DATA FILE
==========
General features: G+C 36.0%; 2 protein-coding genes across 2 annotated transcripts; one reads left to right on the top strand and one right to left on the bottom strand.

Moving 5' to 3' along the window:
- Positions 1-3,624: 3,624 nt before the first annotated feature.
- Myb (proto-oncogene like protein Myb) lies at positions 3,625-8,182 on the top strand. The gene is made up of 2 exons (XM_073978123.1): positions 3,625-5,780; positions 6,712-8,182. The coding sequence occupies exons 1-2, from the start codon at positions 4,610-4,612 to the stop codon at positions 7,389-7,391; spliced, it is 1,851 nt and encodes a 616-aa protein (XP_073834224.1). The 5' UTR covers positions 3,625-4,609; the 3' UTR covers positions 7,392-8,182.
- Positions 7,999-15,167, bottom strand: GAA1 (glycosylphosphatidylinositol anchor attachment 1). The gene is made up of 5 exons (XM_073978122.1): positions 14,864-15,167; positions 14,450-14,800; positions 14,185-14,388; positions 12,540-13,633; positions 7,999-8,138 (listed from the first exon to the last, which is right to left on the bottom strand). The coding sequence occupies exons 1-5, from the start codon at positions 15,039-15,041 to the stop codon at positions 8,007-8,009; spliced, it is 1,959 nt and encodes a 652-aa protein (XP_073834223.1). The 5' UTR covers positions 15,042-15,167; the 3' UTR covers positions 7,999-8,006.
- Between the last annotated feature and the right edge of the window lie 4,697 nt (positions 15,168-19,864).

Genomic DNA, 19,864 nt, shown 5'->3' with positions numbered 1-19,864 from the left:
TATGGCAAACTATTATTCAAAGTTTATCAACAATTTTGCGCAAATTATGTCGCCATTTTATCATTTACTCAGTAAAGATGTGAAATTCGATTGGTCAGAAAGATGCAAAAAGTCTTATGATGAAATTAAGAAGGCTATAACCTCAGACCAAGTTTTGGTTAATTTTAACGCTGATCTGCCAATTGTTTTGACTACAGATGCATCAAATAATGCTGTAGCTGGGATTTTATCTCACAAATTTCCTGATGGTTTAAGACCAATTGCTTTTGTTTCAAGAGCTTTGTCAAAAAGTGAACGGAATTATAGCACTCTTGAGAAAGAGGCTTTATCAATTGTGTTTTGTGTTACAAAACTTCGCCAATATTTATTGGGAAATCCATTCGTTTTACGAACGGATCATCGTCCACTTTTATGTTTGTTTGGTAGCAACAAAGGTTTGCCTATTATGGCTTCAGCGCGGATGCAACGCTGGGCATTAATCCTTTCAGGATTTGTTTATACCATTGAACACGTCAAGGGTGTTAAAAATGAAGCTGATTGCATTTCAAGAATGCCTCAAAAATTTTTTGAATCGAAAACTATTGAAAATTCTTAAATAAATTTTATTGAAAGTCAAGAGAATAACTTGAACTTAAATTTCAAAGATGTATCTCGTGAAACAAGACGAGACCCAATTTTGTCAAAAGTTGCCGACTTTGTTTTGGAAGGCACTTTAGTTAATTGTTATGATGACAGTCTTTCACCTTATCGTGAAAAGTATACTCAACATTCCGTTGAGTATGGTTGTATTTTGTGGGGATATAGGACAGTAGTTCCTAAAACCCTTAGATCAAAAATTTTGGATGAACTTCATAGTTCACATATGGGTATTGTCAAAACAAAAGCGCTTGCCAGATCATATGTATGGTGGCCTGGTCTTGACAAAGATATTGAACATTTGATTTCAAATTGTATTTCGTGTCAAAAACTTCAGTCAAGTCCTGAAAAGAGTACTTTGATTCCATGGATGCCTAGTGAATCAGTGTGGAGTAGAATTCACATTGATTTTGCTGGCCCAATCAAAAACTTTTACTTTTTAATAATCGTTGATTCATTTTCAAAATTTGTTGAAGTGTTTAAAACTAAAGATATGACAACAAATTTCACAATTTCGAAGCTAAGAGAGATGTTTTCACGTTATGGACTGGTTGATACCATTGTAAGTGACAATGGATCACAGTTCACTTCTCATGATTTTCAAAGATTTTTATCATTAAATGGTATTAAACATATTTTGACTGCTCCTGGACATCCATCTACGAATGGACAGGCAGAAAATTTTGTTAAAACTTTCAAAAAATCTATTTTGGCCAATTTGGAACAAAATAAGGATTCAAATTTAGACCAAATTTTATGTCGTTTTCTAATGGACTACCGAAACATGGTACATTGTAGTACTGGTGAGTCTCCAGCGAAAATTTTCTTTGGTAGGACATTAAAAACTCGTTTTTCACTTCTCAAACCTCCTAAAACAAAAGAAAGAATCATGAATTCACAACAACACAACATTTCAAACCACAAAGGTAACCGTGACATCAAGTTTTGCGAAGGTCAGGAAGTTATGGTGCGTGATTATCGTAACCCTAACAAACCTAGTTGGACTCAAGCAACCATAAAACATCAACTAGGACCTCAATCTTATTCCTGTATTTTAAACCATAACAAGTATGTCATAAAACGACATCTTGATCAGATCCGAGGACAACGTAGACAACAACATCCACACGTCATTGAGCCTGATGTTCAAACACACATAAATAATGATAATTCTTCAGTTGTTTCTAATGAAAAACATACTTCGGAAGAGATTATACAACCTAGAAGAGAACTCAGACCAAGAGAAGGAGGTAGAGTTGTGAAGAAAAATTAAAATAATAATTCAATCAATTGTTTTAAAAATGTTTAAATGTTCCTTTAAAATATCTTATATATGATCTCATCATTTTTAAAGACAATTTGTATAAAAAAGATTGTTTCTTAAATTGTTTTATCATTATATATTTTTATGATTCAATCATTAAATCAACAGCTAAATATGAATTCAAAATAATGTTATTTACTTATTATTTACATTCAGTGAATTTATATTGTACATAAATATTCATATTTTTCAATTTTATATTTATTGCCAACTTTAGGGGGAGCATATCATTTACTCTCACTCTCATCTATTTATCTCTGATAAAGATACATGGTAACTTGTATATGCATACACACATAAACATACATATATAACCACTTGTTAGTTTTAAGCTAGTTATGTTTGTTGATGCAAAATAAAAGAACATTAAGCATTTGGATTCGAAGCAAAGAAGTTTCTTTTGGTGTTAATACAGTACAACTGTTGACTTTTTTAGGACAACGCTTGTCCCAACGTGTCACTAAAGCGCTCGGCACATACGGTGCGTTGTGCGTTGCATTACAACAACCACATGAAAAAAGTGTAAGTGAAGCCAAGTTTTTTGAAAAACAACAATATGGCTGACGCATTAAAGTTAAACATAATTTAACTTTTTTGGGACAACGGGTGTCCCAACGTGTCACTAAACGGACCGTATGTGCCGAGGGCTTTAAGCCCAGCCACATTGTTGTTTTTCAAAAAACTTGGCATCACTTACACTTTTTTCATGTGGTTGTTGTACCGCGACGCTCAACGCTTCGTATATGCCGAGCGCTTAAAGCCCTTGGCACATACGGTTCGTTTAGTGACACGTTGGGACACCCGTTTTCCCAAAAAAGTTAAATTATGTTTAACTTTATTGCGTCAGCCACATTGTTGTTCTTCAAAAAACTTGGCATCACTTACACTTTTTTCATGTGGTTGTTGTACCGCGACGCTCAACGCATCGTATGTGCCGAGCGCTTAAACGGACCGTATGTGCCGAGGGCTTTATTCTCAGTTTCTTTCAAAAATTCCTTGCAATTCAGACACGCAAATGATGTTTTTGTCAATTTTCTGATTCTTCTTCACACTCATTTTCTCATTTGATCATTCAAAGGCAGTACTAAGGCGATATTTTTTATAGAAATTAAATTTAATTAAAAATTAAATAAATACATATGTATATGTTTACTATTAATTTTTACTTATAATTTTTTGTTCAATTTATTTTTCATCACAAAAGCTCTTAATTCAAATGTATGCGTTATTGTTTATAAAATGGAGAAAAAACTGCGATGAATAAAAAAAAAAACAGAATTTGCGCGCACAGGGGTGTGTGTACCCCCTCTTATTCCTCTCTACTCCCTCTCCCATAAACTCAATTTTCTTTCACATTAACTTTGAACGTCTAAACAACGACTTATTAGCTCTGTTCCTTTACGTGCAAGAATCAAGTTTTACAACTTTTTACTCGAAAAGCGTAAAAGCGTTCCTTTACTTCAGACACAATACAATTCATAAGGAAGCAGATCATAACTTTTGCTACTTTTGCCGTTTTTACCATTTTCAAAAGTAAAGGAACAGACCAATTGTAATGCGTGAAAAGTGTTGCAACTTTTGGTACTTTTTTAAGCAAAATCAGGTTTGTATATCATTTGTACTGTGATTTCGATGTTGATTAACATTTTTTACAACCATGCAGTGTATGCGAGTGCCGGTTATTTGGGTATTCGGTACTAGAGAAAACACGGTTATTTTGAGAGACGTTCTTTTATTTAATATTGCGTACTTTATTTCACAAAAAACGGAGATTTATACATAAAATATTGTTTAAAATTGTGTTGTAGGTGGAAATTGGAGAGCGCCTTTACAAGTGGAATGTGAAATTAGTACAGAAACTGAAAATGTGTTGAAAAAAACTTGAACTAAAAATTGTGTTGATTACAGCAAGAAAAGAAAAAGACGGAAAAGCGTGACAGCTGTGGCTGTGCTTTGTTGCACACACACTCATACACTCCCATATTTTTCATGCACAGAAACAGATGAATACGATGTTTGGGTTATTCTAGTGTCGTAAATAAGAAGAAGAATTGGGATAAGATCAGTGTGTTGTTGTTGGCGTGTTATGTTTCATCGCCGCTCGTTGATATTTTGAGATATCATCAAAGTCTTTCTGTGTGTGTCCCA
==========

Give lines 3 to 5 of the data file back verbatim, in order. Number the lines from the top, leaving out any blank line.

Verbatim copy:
- Positions 1-3,624: 3,624 nt before the first annotated feature.
- Myb (proto-oncogene like protein Myb) lies at positions 3,625-8,182 on the top strand. The gene is made up of 2 exons (XM_073978123.1): positions 3,625-5,780; positions 6,712-8,182. The coding sequence occupies exons 1-2, from the start codon at positions 4,610-4,612 to the stop codon at positions 7,389-7,391; spliced, it is 1,851 nt and encodes a 616-aa protein (XP_073834224.1). The 5' UTR covers positions 3,625-4,609; the 3' UTR covers positions 7,392-8,182.
- Positions 7,999-15,167, bottom strand: GAA1 (glycosylphosphatidylinositol anchor attachment 1). The gene is made up of 5 exons (XM_073978122.1): positions 14,864-15,167; positions 14,450-14,800; positions 14,185-14,388; positions 12,540-13,633; positions 7,999-8,138 (listed from the first exon to the last, which is right to left on the bottom strand). The coding sequence occupies exons 1-5, from the start codon at positions 15,039-15,041 to the stop codon at positions 8,007-8,009; spliced, it is 1,959 nt and encodes a 652-aa protein (XP_073834223.1). The 5' UTR covers positions 15,042-15,167; the 3' UTR covers positions 7,999-8,006.